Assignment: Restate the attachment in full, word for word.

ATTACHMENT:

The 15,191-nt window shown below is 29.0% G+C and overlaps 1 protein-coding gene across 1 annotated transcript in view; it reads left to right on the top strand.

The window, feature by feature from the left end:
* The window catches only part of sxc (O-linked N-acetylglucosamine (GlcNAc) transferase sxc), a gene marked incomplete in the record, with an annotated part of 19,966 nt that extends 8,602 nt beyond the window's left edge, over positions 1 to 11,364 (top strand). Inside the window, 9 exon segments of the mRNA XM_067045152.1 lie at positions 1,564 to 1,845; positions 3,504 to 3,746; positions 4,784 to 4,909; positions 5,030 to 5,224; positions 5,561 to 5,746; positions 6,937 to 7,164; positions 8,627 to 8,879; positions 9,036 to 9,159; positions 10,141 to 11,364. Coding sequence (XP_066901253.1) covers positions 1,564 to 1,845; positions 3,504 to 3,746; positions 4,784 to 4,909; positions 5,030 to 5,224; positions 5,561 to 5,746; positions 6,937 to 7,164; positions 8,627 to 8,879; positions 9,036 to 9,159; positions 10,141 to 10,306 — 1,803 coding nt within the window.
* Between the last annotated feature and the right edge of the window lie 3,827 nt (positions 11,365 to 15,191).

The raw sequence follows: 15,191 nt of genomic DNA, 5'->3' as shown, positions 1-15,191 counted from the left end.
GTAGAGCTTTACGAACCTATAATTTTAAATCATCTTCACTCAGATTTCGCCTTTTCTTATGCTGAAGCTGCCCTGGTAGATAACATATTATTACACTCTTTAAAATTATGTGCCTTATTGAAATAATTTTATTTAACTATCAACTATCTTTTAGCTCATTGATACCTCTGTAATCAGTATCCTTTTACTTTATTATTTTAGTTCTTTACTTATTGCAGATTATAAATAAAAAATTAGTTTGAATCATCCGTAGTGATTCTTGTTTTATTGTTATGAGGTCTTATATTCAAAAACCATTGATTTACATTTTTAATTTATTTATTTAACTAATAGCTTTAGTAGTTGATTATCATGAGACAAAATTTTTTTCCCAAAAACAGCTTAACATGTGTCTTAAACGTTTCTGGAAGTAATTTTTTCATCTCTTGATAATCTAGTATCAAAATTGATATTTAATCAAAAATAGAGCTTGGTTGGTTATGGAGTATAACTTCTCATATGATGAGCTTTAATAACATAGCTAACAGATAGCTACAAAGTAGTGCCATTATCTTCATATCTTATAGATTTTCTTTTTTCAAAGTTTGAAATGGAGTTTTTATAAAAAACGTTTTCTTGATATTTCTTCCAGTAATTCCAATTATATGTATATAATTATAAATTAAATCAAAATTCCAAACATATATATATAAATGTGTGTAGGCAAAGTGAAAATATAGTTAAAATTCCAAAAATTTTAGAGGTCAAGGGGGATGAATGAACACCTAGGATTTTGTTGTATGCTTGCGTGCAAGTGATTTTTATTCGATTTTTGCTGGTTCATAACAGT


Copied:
The 15,191-nt window shown below is 29.0% G+C and overlaps 1 protein-coding gene across 1 annotated transcript in view; it reads left to right on the top strand.

The window, feature by feature from the left end:
* The window catches only part of sxc (O-linked N-acetylglucosamine (GlcNAc) transferase sxc), a gene marked incomplete in the record, with an annotated part of 19,966 nt that extends 8,602 nt beyond the window's left edge, over positions 1 to 11,364 (top strand). Inside the window, 9 exon segments of the mRNA XM_067045152.1 lie at positions 1,564 to 1,845; positions 3,504 to 3,746; positions 4,784 to 4,909; positions 5,030 to 5,224; positions 5,561 to 5,746; positions 6,937 to 7,164; positions 8,627 to 8,879; positions 9,036 to 9,159; positions 10,141 to 11,364. Coding sequence (XP_066901253.1) covers positions 1,564 to 1,845; positions 3,504 to 3,746; positions 4,784 to 4,909; positions 5,030 to 5,224; positions 5,561 to 5,746; positions 6,937 to 7,164; positions 8,627 to 8,879; positions 9,036 to 9,159; positions 10,141 to 10,306 — 1,803 coding nt within the window.
* Between the last annotated feature and the right edge of the window lie 3,827 nt (positions 11,365 to 15,191).

The raw sequence follows: 15,191 nt of genomic DNA, 5'->3' as shown, positions 1-15,191 counted from the left end.
GTAGAGCTTTACGAACCTATAATTTTAAATCATCTTCACTCAGATTTCGCCTTTTCTTATGCTGAAGCTGCCCTGGTAGATAACATATTATTACACTCTTTAAAATTATGTGCCTTATTGAAATAATTTTATTTAACTATCAACTATCTTTTAGCTCATTGATACCTCTGTAATCAGTATCCTTTTACTTTATTATTTTAGTTCTTTACTTATTGCAGATTATAAATAAAAAATTAGTTTGAATCATCCGTAGTGATTCTTGTTTTATTGTTATGAGGTCTTATATTCAAAAACCATTGATTTACATTTTTAATTTATTTATTTAACTAATAGCTTTAGTAGTTGATTATCATGAGACAAAATTTTTTTCCCAAAAACAGCTTAACATGTGTCTTAAACGTTTCTGGAAGTAATTTTTTCATCTCTTGATAATCTAGTATCAAAATTGATATTTAATCAAAAATAGAGCTTGGTTGGTTATGGAGTATAACTTCTCATATGATGAGCTTTAATAACATAGCTAACAGATAGCTACAAAGTAGTGCCATTATCTTCATATCTTATAGATTTTCTTTTTTCAAAGTTTGAAATGGAGTTTTTATAAAAAACGTTTTCTTGATATTTCTTCCAGTAATTCCAATTATATGTATATAATTATAAATTAAATCAAAATTCCAAACATATATATATAAATGTGTGTAGGCAAAGTGAAAATATAGTTAAAATTCCAAAAATTTTAGAGGTCAAGGGGGATGAATGAACACCTAGGATTTTGTTGTATGCTTGCGTGCAAGTGATTTTTATTCGATTTTTGCTGGTTCATAACAGT